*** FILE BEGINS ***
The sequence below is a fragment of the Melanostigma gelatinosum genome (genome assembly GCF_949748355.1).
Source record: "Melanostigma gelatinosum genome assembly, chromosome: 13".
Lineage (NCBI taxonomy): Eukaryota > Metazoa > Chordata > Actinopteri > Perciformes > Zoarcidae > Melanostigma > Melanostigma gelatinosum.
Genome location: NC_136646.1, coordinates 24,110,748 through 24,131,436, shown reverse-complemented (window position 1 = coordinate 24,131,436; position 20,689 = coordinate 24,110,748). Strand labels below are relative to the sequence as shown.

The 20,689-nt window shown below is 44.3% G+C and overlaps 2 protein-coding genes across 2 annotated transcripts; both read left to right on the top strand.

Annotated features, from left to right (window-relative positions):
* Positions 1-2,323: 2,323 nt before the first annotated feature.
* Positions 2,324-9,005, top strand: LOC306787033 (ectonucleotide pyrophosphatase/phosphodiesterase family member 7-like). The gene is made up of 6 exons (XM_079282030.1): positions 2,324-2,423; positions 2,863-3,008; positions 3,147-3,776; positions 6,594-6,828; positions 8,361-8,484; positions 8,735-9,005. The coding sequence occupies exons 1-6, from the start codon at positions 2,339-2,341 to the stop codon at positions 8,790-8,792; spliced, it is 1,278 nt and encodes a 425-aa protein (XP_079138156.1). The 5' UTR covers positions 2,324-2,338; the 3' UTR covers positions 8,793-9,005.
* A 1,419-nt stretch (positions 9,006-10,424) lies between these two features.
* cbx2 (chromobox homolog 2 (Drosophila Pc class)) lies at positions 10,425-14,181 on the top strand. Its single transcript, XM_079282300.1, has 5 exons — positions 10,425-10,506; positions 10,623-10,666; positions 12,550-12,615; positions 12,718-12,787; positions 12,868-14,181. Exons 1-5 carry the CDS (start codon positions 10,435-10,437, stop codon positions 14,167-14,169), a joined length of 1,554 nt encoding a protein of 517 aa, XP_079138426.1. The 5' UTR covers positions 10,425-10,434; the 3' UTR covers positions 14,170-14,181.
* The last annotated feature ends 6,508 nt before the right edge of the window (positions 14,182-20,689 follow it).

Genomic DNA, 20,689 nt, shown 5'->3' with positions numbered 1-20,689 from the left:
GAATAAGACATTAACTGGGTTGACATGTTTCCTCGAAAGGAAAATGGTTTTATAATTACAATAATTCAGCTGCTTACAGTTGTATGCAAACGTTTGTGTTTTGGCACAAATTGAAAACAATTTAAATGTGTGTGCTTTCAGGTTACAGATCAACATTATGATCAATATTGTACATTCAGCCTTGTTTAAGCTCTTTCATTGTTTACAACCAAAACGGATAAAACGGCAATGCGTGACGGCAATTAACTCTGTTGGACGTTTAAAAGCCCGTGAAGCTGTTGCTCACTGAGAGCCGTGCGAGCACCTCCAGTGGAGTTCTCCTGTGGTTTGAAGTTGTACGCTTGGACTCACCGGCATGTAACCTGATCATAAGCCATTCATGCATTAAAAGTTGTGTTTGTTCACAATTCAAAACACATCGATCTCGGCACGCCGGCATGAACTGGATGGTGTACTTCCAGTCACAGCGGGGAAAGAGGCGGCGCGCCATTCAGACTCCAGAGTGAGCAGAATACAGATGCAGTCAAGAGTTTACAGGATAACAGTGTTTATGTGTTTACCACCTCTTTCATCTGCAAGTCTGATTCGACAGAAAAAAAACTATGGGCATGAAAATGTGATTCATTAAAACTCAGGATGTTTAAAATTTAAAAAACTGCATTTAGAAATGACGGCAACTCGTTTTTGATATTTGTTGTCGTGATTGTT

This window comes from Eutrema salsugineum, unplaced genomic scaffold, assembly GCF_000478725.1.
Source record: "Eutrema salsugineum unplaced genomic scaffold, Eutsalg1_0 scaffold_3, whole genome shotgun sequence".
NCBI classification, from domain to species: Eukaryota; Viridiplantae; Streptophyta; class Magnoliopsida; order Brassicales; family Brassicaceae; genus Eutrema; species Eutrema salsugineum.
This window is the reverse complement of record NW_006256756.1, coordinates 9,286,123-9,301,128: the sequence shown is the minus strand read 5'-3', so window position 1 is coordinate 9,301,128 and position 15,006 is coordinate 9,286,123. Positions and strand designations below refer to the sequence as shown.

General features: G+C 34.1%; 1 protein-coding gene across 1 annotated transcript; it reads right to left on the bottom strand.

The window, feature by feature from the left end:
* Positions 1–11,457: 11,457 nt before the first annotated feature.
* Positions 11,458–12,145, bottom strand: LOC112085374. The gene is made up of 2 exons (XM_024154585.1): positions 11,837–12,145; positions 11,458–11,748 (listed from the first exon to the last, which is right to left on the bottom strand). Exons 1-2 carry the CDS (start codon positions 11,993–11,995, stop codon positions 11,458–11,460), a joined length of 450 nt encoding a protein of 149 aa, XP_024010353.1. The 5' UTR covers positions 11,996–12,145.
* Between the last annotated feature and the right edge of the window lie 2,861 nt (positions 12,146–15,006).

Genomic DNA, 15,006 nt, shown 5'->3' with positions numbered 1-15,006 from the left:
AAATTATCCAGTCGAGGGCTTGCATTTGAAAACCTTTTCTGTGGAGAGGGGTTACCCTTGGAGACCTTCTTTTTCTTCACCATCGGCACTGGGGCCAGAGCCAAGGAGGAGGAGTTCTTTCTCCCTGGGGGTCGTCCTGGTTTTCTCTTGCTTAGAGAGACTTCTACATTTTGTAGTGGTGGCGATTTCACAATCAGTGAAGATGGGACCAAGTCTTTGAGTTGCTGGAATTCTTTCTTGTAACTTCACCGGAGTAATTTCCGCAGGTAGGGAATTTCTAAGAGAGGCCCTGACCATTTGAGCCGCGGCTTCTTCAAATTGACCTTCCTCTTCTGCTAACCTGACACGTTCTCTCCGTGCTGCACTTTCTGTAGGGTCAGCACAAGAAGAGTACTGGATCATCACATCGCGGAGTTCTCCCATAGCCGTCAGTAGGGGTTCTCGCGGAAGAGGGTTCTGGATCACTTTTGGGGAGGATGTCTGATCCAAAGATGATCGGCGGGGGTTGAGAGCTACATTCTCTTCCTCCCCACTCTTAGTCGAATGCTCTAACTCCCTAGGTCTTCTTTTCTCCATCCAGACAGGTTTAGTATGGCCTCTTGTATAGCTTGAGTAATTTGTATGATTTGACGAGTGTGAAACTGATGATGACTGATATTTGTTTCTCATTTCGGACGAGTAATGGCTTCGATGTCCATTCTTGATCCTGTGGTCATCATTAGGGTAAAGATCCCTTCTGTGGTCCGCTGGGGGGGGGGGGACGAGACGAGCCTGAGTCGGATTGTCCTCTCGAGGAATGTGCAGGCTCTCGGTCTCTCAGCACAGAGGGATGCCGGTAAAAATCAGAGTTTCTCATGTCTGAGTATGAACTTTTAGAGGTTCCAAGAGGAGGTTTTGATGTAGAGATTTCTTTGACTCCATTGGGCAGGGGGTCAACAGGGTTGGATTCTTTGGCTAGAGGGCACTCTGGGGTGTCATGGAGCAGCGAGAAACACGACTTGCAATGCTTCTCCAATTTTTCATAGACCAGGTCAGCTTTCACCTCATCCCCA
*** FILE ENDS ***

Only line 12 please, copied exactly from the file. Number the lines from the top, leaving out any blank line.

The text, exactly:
Genomic DNA, 20,689 nt, shown 5'->3' with positions numbered 1-20,689 from the left: